Californian Rabbit Breed Standard
Classes and Weights:
Senior Bucks – 8 months of age and over, weight 8 – 10 pounds. Ideal 9 pounds.
Intermediate Bucks – Under 8 months of age, not over 9 pounds.
Junior Bucks – Under 6 months of age, not over 8 pounds. Minimum weight 5.5 pounds.
Senior Does – 8 months of age and over, weight 8.5 – 10.5 pounds. Ideal 9.5 pounds.
Intermediate Does – Under 8 months of age, not over 9.5 pounds.
Junior Does – Under 6 months of age, not over 8.5 pounds. Minimum weight 5.5 pounds.
Pre-Junior Bucks and Does – Under 3 months of age, not over 5.5 pounds.
Juniors and Intermediates, which exceed maximum weight limits, may be shown in higher age classifications. No animal may be shown in a lower age classification than its true age.
Judging points Allocation
Body – 58 points: The body shall be of medium length, with depth of body to approximately equal width. It shall have good depth of hindquarters and well developed shoulders, with the shoulders being slightly lower and narrower than the hips, forming a slight taper. The back is to rise gradually from the nape of the neck to the high point over the hips. To be plump and firm of flesh.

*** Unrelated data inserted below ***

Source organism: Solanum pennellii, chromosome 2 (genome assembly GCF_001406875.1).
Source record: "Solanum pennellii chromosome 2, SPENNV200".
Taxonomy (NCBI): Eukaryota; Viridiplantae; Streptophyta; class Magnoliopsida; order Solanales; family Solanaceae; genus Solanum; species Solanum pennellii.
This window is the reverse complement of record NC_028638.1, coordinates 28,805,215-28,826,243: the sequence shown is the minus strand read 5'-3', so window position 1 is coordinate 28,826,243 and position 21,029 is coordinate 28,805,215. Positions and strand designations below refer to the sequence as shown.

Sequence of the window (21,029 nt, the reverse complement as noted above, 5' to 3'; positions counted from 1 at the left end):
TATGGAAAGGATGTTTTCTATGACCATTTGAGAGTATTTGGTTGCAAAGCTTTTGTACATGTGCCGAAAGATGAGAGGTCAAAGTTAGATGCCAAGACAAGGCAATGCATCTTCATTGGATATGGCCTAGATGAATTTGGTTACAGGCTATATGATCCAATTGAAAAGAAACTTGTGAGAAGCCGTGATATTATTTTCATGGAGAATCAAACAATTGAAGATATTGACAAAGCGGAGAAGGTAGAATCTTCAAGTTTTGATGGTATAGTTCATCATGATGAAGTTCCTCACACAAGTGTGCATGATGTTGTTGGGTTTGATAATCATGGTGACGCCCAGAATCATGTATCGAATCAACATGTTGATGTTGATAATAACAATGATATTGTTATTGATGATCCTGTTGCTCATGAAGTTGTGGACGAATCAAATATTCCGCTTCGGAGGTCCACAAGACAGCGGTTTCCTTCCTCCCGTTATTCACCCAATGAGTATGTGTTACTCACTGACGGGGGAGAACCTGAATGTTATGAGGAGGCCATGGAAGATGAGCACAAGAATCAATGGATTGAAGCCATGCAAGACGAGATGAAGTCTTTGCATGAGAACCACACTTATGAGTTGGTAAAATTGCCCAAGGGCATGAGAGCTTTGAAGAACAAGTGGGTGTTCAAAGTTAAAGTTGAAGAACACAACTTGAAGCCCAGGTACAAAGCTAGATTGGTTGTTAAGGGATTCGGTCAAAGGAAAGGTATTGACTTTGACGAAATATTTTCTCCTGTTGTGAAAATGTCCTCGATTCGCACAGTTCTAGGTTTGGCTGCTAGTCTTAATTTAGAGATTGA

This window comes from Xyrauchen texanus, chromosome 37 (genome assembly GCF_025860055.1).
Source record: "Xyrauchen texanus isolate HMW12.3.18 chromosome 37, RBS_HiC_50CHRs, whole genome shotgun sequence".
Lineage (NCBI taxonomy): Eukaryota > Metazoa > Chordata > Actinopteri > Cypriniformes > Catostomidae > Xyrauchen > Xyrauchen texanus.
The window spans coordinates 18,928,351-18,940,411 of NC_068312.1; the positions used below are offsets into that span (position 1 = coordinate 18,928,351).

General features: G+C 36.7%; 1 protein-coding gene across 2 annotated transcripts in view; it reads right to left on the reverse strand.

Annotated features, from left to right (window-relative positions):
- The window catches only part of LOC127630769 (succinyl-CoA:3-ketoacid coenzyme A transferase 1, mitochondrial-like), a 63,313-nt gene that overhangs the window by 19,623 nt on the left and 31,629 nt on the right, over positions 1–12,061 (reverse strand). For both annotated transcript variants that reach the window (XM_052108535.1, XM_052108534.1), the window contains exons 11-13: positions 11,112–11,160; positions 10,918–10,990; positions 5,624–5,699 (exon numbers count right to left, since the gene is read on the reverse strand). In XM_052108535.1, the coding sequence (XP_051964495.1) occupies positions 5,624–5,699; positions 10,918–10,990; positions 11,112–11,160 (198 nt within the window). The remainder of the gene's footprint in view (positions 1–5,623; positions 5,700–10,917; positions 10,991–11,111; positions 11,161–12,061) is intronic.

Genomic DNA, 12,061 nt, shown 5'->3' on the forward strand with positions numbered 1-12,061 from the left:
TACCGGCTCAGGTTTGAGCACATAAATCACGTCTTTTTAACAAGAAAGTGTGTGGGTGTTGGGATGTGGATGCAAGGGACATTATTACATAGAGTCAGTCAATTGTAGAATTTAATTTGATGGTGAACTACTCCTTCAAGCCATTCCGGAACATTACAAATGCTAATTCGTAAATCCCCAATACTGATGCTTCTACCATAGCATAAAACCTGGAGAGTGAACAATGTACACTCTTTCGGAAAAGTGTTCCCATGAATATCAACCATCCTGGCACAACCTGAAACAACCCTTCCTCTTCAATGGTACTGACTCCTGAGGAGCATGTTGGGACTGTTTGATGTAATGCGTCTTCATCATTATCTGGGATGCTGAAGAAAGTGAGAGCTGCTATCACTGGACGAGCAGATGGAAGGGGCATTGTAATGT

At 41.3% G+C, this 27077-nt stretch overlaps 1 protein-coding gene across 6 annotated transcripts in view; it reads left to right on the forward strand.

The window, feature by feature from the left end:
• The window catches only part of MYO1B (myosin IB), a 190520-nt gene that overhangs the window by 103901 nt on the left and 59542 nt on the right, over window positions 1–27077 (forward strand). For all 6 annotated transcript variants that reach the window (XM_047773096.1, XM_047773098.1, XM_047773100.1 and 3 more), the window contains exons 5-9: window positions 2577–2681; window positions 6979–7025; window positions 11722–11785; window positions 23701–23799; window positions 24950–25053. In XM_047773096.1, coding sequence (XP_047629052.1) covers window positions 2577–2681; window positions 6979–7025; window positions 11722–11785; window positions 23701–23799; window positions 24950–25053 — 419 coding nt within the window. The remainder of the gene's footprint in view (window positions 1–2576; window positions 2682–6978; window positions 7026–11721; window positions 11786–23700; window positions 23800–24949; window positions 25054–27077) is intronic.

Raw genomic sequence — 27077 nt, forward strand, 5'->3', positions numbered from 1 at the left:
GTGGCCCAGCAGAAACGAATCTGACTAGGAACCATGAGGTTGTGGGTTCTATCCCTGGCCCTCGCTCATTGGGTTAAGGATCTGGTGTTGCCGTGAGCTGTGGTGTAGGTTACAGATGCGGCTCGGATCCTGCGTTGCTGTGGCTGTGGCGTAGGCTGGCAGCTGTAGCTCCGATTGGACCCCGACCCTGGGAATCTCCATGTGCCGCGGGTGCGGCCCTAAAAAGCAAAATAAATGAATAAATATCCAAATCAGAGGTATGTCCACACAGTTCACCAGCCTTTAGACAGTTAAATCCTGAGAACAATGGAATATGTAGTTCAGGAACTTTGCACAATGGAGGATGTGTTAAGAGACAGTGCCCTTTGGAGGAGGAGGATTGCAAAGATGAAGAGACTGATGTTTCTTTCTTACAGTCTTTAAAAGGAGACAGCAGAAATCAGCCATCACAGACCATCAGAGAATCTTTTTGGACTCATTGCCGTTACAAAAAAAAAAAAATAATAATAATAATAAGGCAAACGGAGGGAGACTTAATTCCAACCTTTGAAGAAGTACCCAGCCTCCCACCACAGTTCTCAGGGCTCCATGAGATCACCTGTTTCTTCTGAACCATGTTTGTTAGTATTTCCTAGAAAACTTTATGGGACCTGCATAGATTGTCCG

Faults -- Racy, mandolin, or any type away from a plump, firm meaty body. Cut severely for shoulders wider than hips; long, narrow head; extra long neck, flatness over back, especially over hips; rough, bony, protruding hips.
Hindquarters – 22 points : Hindquarters are to be broad, deep, smooth, and well rounded, with well filled, firm flesh. Lower and back sides are to be well filled. Hindquarters are to be slightly wider and deeper than shoulders, with enough depth and width to indicate roundness when viewed from any direction. The loin is to be broad and deep, with enough width to blend the hindquarters and midsection.
Faults – Narrow; flat; pinched; undercut; chopped, bony rump; weak loin; protruding hip bones; rough over spine.
Midsection – 19 points : Rib section to gradually rise from front to hips. It is to be broad and deep enough to balance with shoulders and hips. Midsection is to be well rounded, with as much firm flesh as possible down the sides.
Faults – Narrow; flat; rough, not well filled.
Shoulders – 17 points : Shoulders are to be well developed, with firm flesh. They are to be slightly lower and narrower than the hips. They are to rise from the front of the neck with a smooth taper towards the high point.
Faults – Too narrow or too wide to balance with the hindquarters. Excessive fat or loose, flabby flesh over shoulders.
Head – 3 points: The head is to be well shaped and medium full. It is to be carried erect on a short neck and set close to the body. Buck heads are to be a little fuller than does.
Faults – Long, slim head, pinched nose.
Ears – 2 points : Length is to be in proportion to the size of the body. They are to be well set on the head, strong at base, and carried in a straight, upright position.
Faults – Heavy; open; spoon shaped; weak ear base.
Eyes – 0 points: Eyes are to be bright and bold. Color Pink.
Feet & Legs – 2 points : Bone is to be medium in size, and with rather short legs preferred. Toenails should be as dark as possible. Light colored nails, showing pigmentation, must match on that foot and the corresponding foot.